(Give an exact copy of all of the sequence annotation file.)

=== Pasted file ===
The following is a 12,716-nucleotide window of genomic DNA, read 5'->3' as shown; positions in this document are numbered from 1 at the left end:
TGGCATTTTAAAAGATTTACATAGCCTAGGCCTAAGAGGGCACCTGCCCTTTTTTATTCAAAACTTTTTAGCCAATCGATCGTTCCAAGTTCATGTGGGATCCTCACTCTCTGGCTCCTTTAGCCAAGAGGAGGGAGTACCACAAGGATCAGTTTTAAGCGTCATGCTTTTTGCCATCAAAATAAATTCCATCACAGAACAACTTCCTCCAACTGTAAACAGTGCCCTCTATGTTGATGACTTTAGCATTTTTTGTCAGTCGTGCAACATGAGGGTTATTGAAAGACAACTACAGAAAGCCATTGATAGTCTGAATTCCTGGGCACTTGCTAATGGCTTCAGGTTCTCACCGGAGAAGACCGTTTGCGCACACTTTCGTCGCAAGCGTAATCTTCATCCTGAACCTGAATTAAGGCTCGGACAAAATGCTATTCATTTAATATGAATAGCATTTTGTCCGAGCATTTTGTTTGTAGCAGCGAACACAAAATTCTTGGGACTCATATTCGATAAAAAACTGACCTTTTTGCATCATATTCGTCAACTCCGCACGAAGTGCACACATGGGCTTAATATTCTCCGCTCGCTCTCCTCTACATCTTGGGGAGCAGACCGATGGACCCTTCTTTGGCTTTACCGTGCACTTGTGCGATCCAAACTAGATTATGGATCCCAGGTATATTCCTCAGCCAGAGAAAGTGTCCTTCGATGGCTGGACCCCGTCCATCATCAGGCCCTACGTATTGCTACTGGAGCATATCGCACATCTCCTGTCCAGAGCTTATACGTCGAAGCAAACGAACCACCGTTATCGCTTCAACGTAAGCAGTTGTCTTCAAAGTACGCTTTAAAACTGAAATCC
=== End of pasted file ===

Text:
The following is a 12,716-nucleotide window of genomic DNA, read 5'->3' as shown; positions in this document are numbered from 1 at the left end:
TGGCATTTTAAAAGATTTACATAGCCTAGGCCTAAGAGGGCACCTGCCCTTTTTTATTCAAAACTTTTTAGCCAATCGATCGTTCCAAGTTCATGTGGGATCCTCACTCTCTGGCTCCTTTAGCCAAGAGGAGGGAGTACCACAAGGATCAGTTTTAAGCGTCATGCTTTTTGCCATCAAAATAAATTCCATCACAGAACAACTTCCTCCAACTGTAAACAGTGCCCTCTATGTTGATGACTTTAGCATTTTTTGTCAGTCGTGCAACATGAGGGTTATTGAAAGACAACTACAGAAAGCCATTGATAGTCTGAATTCCTGGGCACTTGCTAATGGCTTCAGGTTCTCACCGGAGAAGACCGTTTGCGCACACTTTCGTCGCAAGCGTAATCTTCATCCTGAACCTGAATTAAGGCTCGGACAAAATGCTATTCATTTAATATGAATAGCATTTTGTCCGAGCATTTTGTTTGTAGCAGCGAACACAAAATTCTTGGGACTCATATTCGATAAAAAACTGACCTTTTTGCATCATATTCGTCAACTCCGCACGAAGTGCACACATGGGCTTAATATTCTCCGCTCGCTCTCCTCTACATCTTGGGGAGCAGACCGATGGACCCTTCTTTGGCTTTACCGTGCACTTGTGCGATCCAAACTAGATTATGGATCCCAGGTATATTCCTCAGCCAGAGAAAGTGTCCTTCGATGGCTGGACCCCGTCCATCATCAGGCCCTACGTATTGCTACTGGAGCATATCGCACATCTCCTGTCCAGAGCTTATACGTCGAAGCAAACGAACCACCGTTATCGCTTCAACGTAAGCAGTTGTCTTCAAAGTACGCTTTAAAACTGAAATCC